Scott Aaronson asks a great question:
Consider two men, A and B. Man A steals food because he’s starving to death, while Man B commits a rape because no woman will agree to have sex with him. From a Darwinian perspective, the two cases seem exactly analogous. In both we have a man on the brink of genetic oblivion, who commandeers something that isn’t his in order to give his genes a chance of survival. And yet the two men strike just about everyone — including me — as inhabiting completely different moral universes. The first man earns only our pity. We ask: what was wrong with the society this poor fellow inhabited, such that he had no choice but to steal? The second man earns our withering contempt.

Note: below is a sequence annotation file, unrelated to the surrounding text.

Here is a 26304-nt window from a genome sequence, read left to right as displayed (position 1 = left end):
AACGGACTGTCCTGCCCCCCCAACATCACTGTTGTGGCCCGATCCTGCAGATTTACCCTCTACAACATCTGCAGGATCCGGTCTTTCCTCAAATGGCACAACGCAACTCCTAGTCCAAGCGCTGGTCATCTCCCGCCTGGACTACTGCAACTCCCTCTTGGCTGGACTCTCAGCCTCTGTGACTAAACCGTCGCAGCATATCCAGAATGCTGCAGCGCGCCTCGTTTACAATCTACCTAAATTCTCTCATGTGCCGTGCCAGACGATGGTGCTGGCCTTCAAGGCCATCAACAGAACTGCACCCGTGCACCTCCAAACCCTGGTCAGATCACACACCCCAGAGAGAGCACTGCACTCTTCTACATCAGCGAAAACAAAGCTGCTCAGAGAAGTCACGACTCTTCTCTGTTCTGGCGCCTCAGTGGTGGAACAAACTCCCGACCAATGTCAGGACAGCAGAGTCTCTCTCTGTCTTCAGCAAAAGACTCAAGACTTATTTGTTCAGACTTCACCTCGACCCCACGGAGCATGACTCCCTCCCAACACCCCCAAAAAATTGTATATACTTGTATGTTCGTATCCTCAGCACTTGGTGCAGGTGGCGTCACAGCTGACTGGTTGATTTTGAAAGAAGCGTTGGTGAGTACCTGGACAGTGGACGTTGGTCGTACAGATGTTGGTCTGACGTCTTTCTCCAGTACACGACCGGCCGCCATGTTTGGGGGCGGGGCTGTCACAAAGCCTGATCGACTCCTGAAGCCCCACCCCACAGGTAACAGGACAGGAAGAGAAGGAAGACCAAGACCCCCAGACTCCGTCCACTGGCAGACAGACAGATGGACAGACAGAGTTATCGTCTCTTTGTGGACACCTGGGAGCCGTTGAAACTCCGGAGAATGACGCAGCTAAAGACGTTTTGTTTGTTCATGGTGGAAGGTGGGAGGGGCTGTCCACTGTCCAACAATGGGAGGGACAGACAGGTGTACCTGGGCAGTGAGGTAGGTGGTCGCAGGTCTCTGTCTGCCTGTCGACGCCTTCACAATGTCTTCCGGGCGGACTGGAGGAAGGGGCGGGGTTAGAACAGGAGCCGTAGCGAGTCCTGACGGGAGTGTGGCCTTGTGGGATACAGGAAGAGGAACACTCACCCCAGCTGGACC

One problem with the question is that in our society giving enough sex to satisfy is expensive, while giving enough food to satisfy is cheap. So it might help to imagine a society where the person who lost the food was also in some, though less, danger of starving.
But even then food and sex seem to be treated differently. When we give food aid we don’t just give rice and beans to keep folks from starving; we give them enough to have a moderately tasty diet. We do nothing remotely similar for sex.
To me the obvious answer is that our concern about inequality is not very general – compared to inequality in access to food, humans are just not that concerned about sexual inequality, especially for men. Presumably for our ancestors, the gene pool of a tribe could benefit from equalizing food in ways that it could not benefit by equalizing sex.
Added: Riffing off this post, Scott rewords his question: Why do we, as a society, provide food stamps for the hungry but not sex stamps for the celibate?
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